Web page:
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Ashok Singhal: The man who led the Ram Janmabhoomi movement

The 89-year old VHP leader died at a hospital in Gurgaon; he had been ailing for several months

Archis Mohan 

Ashok Singhal, VHP, Narendra Modi, Medanta Hospital
A file photo of VHP President Ashok Singhal who passed away at Medanta Hospital in Gurgaon. Photo: PTI

It could be argued, as several in the Sangh Parivar indeed do, that there might never have been Bharatiya Janata Party governments at the Centre if not for the aggressive Ram Janmabhoomi movement that Vishva Hindu Parishad leader Ashok Singhal launched in 1992.

That movement ended in the razing of the Babri Mosque in Ayodhya on December 6, 1992, and led to communal riots in several parts of India. Four years later, Atal Bihari Vajpayee was sworn in as the prime minister. But Singhal, to his abiding regret, couldn't fulfil his vision of helping construct a “grand” Ram temple at the site of the demolished 16th century mosque during his lifetime.

Singhal, 89, passed away on Tuesday afternoon at a hospital in Gurgaon. He had been ailing for several months.

The Sangh Parivar, with the foreboding that their preeminent Hindutva warrior didn't have long to live, had felicitated Singhal on his 89th birthday on October 1. At that event, Vishva Hindu Parishad (VHP) leader Vishnu Hari Dalmia asked Home Minister Rajnath Singh to convey to Prime Minister Narendra Modi that Singhal should be “gifted” the Ram temple on his 90th birthday.

On Tuesday, Union Minister Ravi Shankar Prasad, also a lawyer in the Ayodhya dispute in the Allahabad High Court, said in his obituary to Singhal: “A grand Ram temple, of course with consensus of all and on very sound legal ground, which is available, will be the greatest tribute to him.”

Singhal was born on September 27, 1926, in Agra. His father Mahavir Singhal was a high-ranking bureaucrat in Allahabad. In 1942, Singhal came in contact with Rajender Singh or Rajju Bhaiya, who later headed the Rashtriya Swawamsevak Sangh (RSS), who convinced him to work for the Sangh. As Singhal recounted last month, this led to recriminations at home. It took Rajju Bhaiya’s persuasive skills to convince Singhal’s mother that her son might remain a lifelong bachelor but will devote his life to the service of his creed. Singhal never married and continued to work till the last days of his life.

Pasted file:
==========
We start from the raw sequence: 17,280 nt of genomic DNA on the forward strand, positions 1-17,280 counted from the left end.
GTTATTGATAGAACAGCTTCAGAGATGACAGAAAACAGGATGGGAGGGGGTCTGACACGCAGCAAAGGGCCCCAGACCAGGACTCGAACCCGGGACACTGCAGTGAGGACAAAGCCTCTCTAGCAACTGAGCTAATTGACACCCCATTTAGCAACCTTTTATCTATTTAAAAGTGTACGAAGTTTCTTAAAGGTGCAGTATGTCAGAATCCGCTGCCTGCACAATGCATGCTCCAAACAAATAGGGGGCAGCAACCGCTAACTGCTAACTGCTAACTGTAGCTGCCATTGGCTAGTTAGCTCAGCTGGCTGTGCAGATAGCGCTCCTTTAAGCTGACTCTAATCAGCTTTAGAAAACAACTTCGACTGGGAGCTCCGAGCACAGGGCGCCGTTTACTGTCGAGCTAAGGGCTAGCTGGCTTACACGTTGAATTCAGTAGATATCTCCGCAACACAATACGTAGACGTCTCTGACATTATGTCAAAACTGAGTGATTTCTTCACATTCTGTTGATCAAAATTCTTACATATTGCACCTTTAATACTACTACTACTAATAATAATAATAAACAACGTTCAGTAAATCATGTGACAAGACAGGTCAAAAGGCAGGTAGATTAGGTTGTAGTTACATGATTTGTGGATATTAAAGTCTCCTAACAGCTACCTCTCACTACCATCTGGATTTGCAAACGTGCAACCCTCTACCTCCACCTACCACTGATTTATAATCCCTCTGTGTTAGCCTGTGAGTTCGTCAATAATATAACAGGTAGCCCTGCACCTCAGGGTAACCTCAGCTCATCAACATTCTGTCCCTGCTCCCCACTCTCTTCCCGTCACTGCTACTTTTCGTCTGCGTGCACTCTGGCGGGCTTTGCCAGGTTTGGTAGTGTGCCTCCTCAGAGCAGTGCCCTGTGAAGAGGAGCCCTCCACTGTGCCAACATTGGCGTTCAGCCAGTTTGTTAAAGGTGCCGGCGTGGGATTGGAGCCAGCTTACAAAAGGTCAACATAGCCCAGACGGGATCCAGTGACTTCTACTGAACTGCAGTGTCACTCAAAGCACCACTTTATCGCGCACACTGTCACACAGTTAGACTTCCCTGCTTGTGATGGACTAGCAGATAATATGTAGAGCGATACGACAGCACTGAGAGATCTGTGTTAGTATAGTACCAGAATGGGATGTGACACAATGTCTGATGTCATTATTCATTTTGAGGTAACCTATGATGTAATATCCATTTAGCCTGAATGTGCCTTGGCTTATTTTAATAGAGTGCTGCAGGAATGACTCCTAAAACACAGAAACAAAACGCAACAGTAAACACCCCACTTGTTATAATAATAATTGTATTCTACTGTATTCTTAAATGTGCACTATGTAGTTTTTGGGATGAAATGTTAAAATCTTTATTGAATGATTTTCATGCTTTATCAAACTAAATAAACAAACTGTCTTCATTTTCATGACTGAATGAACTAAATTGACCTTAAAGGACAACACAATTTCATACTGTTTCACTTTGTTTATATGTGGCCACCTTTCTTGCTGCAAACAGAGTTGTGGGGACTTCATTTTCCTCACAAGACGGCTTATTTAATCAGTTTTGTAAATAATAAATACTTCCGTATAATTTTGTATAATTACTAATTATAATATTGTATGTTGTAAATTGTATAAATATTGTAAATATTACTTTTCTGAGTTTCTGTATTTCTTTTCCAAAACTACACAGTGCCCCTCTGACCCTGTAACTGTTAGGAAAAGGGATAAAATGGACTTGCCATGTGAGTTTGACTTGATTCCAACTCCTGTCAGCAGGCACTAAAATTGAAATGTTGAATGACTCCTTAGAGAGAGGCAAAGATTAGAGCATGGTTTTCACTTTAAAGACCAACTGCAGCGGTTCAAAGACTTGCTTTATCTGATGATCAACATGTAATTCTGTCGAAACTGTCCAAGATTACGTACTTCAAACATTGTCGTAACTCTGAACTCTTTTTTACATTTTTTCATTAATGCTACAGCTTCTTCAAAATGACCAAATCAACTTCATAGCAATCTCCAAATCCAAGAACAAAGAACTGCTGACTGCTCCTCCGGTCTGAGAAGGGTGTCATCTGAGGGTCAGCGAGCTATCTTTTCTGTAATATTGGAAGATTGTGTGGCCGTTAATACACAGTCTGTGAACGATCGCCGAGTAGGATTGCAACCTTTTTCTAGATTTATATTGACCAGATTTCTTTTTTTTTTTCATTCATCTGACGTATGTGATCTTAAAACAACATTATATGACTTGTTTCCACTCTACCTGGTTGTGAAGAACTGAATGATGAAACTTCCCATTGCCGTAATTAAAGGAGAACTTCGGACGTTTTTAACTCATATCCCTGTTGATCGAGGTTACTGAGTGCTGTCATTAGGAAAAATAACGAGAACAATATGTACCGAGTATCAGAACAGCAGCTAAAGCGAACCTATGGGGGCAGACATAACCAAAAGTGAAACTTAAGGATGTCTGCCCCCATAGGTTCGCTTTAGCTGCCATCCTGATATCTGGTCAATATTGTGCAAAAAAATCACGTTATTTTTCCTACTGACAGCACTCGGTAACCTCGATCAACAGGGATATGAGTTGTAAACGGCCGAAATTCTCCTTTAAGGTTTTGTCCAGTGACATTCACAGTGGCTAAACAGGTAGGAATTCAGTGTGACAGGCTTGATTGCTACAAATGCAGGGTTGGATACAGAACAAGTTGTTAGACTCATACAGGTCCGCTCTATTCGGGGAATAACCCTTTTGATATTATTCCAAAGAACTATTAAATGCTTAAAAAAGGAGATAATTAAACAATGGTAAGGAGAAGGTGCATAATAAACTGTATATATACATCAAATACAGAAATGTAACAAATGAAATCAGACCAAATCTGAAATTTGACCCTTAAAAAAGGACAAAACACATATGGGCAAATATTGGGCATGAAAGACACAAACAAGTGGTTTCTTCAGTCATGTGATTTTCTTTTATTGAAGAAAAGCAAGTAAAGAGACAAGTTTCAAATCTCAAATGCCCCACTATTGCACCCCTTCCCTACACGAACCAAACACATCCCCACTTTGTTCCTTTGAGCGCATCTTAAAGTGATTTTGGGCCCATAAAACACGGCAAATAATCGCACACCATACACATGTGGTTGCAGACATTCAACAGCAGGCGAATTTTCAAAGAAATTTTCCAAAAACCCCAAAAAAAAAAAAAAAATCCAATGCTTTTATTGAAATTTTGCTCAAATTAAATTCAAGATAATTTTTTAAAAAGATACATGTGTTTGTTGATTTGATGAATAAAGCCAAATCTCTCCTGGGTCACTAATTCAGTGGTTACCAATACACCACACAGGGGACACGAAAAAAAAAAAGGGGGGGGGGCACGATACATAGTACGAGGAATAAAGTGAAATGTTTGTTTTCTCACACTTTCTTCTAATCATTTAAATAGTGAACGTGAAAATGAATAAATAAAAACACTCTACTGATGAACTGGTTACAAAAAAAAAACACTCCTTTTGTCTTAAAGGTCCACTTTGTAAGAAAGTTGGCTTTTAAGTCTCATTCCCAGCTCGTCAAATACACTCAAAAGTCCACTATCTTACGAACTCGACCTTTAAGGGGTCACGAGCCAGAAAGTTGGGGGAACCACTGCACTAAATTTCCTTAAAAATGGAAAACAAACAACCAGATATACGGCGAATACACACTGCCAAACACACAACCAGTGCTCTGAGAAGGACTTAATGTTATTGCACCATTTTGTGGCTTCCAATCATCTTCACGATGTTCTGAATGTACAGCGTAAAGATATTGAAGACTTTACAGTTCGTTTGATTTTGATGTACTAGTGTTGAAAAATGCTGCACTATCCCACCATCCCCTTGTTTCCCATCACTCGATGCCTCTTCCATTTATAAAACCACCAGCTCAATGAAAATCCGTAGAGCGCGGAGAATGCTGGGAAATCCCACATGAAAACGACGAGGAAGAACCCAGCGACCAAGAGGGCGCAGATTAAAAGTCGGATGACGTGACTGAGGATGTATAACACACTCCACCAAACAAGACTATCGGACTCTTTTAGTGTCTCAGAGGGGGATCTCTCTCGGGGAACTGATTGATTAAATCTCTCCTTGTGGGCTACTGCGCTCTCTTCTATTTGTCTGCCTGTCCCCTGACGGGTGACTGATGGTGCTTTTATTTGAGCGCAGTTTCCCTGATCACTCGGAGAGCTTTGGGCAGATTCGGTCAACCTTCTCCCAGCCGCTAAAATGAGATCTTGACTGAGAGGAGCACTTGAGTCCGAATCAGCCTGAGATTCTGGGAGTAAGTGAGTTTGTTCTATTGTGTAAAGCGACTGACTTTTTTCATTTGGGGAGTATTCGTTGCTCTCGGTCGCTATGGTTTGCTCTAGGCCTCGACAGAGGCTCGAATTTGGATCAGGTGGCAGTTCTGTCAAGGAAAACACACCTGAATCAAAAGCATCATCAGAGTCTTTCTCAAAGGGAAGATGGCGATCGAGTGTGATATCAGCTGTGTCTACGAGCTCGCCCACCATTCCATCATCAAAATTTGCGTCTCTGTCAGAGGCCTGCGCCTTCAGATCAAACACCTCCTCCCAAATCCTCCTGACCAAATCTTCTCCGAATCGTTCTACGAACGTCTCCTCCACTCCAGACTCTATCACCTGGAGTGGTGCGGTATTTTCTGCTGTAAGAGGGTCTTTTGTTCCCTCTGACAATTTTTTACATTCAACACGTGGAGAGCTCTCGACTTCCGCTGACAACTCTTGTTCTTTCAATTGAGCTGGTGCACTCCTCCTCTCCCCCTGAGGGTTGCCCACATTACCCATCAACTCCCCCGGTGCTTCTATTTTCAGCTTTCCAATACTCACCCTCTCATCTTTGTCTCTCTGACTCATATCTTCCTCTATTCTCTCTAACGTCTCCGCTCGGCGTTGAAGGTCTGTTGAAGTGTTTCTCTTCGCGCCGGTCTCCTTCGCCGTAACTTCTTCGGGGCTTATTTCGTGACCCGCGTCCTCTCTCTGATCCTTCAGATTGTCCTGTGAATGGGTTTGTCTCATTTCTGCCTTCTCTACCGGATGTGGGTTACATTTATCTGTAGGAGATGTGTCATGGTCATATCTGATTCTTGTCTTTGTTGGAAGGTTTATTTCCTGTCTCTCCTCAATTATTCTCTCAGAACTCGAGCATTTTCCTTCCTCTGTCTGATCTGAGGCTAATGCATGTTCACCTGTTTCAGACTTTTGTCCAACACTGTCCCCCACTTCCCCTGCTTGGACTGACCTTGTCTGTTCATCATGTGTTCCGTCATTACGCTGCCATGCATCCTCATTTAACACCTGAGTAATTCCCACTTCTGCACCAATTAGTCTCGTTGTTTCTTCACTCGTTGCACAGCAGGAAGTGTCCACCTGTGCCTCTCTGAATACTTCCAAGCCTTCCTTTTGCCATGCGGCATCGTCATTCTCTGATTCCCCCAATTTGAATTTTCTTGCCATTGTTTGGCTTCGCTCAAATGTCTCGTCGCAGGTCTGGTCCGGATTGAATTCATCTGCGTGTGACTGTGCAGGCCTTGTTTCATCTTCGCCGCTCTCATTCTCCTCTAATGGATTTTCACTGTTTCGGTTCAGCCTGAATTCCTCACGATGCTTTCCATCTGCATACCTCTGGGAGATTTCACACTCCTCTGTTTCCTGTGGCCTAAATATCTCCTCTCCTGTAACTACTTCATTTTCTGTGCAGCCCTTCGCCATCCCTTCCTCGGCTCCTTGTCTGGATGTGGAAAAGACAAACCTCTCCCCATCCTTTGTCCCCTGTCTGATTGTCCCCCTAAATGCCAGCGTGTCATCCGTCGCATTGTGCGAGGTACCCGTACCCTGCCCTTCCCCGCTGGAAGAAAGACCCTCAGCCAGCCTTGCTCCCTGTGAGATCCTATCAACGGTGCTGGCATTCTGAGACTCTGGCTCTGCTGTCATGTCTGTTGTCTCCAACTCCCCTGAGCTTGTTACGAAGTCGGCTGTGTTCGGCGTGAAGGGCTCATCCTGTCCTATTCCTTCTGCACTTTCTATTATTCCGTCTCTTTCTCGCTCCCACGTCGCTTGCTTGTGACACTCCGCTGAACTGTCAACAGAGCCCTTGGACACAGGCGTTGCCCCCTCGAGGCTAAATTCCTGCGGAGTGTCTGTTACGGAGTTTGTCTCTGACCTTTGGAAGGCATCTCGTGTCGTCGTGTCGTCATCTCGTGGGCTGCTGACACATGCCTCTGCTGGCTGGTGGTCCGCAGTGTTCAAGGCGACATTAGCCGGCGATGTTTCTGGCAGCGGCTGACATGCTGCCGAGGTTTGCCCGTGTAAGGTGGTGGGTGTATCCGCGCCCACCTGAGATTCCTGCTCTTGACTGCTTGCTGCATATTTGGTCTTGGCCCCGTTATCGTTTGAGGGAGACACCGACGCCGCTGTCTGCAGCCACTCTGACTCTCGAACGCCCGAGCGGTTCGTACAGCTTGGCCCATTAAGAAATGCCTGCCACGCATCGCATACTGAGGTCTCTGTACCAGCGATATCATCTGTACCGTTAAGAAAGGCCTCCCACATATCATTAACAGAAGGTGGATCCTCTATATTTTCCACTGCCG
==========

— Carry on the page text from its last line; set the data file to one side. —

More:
Singhal completed his engineering in metallurgy from the Banaras Hindu University and was involved in RSS work by the late 1940s, becoming its Kanpur pracharak in the 1960s.

He was the pracharak for Delhi after the Emergency. In 1981, Singhal was given the responsibility of leading the VHP after the Meenakshipuram conversions, in which hundreds of Dalits converted to Islam to protest caste discrimination.

In 1992, Singhal led the VHP to organise a “kar seva” to build the Ram temple. Singhal, unlike the Bharatiya Janata Party leaders constrained by limitations of being a mainstream political party, would surprise journalists with his penchant for not mincing words about the eventual objective of the movement.

As RSS chief Mohan Bhagwat reminisced last month, Singhal would call “a spade a spade”. Bhagwat said Singhal, nearly three decades his senior, was a guiding light. He said Singhal was somebody who could be “sheeghrakopi” or quick to get angry but never “deerghadveshi” that is someone who didn't nurse a grudge.

Apart from the second RSS chief M S Golwalkar, Singhal always referred to the unsung religious preacher Ramchandra Tiwari as his mentor. A fact little known outside Sangh circles is that Singhal, a trained vocalist, put to music most of the RSS songs.

His legacy, however, will be a contested one.

At last month’s felicitation, Swami Satyamitranand, founder of Haridwar’s Bharat Mata temple, said Singhal should henceforth be addressed with the honorific “Mahatma Ashok” for his contribution to the cause of Hindutva. Other speakers said Singhal’s leadership to the Ram Janmabhoomi movement was as significant in contemporary Indian history as that of Mahatma Gandhi’s in the freedom struggle and that of Jayaprakash Narayan (JP) in the anti-Emergency “JP movement”. It would be safe to assume that neither those who admire Gandhi nor the followers of JP would concur with the comparison.

Among his followers, Singhal is always referred to as “Hindu hridaya samrat”, or the emperor of Hind hearts. Incidentally, he passed away on the third death anniversary of the another Hindu hridaya samrat — Balasaheb Thackeray.

First Published: Wed, November 18 2015. 00:43 IST